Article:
While there are many critical reasons to reform education and job training in this country, here’s one thing we definitely need to do: start preparing a generation of data scientists, analysts and engineers who know how to work with and leverage data to build our tomorrow. I know for sure that our future depends on it. We’re all data now.
Remember the sound of your computer connecting to the World Wide Web? That screeching and scratching to pull and push information eventually disappeared and soon our computers were always connected. Then our phones became connected, and TVs, tablets, and on and on.
There are more connected devices than there are people, roughly two per person in the world. And the number of devices is only going to increase as our homes, and the gadgets and appliances in them, become even more connected. A big theme amidst the tech mayhem at CES this year, the Connected Home is turning into a real-life domestic internet.
What exactly could your home look like by 2020?
Clean the house
Robotic vacuums weren’t enough, now our vacuums are cleaning and connected. Taking cleaning to the next level, the next phase of robotic vacuums are streaming live HD video and can be controlled remotely via our smartphones. Washing machines will be able to provide targeted ads and relevant coupons when your detergent is running low.
Heat the house
Our thermostat will optimize based upon our habits for maximum energy efficiency and comfort. Are you going to be home early or maybe you have to head out of town... Read more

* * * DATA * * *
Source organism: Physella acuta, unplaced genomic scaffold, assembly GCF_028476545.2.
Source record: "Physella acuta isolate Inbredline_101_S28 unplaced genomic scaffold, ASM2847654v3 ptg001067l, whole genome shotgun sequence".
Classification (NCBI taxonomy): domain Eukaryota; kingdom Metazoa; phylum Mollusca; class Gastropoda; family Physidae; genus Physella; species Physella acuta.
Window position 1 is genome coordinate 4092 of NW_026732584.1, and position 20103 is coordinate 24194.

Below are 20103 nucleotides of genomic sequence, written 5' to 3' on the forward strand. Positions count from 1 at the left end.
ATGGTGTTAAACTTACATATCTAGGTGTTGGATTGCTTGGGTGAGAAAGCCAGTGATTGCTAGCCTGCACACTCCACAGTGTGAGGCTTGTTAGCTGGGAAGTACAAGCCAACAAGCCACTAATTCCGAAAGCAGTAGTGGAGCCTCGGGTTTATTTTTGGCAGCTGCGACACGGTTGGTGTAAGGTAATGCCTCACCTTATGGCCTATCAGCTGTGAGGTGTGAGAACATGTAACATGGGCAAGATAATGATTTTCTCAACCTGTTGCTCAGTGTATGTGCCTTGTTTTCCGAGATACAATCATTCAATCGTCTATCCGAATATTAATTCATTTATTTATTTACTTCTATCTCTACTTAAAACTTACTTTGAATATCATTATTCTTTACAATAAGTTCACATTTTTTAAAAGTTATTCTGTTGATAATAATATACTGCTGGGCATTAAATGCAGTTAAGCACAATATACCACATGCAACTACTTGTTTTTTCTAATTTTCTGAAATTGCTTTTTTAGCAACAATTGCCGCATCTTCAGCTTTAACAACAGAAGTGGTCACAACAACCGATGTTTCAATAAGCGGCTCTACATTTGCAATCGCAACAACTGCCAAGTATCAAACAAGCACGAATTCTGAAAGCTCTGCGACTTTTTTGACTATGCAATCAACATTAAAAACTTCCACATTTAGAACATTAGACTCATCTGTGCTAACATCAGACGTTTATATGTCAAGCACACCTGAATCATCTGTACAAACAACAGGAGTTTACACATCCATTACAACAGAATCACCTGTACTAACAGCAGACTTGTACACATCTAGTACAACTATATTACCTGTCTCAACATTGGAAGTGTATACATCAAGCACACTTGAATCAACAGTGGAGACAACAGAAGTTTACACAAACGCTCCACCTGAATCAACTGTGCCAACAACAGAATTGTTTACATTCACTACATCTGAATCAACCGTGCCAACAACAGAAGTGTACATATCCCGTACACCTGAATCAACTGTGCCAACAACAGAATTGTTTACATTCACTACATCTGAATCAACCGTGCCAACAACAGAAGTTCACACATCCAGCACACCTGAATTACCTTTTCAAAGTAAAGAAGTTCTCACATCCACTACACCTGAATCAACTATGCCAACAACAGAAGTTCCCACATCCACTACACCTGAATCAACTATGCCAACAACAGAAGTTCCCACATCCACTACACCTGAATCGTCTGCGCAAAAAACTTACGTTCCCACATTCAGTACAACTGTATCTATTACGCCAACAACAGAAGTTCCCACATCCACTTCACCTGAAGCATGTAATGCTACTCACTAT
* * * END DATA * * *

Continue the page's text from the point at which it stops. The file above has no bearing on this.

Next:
The average person using a personal computer to track their personal finance information is nothing new. Quicken has been around for years and boasts millions of users. However, as the capabilities of smartphones increase, the growth of mobile apps, specifically those which aid in securing users’ personal finances, has revolutionized the industry.
And personal finance is something that could use a little attention in the US. Many Americans are currently mired in debt and some 16% have no idea at all of what their spending habits are. What is of more concern is interest in personal finance, it seems, tends to deteriorate as people age and finances become more complicated. Only 10% of baby boomers are truly engaged with their finances.
The Rise of Mobile Apps for Personal Finance
In many ways, the ways in which users are now able to revolutionize their finances are endless. Thousands of different applications currently exist. For example, the most popular personal finance app, Mint, helps their 9 million users who want to keep track of their spending, like Jennifer Hudson, make a budget and track their spending by category, which makes it much easier for users to see when they are overspending. Mint also informs users... Read more
Have you ever imagined tiny compasses in artificial gold teeth or maps within playing cards or cameras hidden in cigarette lighters? Don’t think that these are just TV ‘dummy’ gadgets as these are real life gadgets showcased in a 1942 book to help real life Bonds escape from the opponent’s trap.
Most of the inventions in book were creation of Christopher Hutton, an employee at MI9 government agency. The other gadgets listed in the book were cigar boxes with in built radio and silk maps. These manuals were printed and distributed to US intelligence officers as they were far behind British intelligence in espionage design.
London printing company’s dummy version guide with 76 pages is now on auction for its buyers.
A rare book of World War II has been discovered recently that documents the smart equipment by British intelligence system to let war prisoners get out of them.
This 1942 classified document lists out the secret intelligence designs for the James Bond style equipment that includes coat buttons and gold teeth that hide tiny compasses inside them.
Most of these were brainchild of Hutton, who worked on the M19 government agency. Some of these instruction documents (less than 100) were distributed among US intelligence... Read more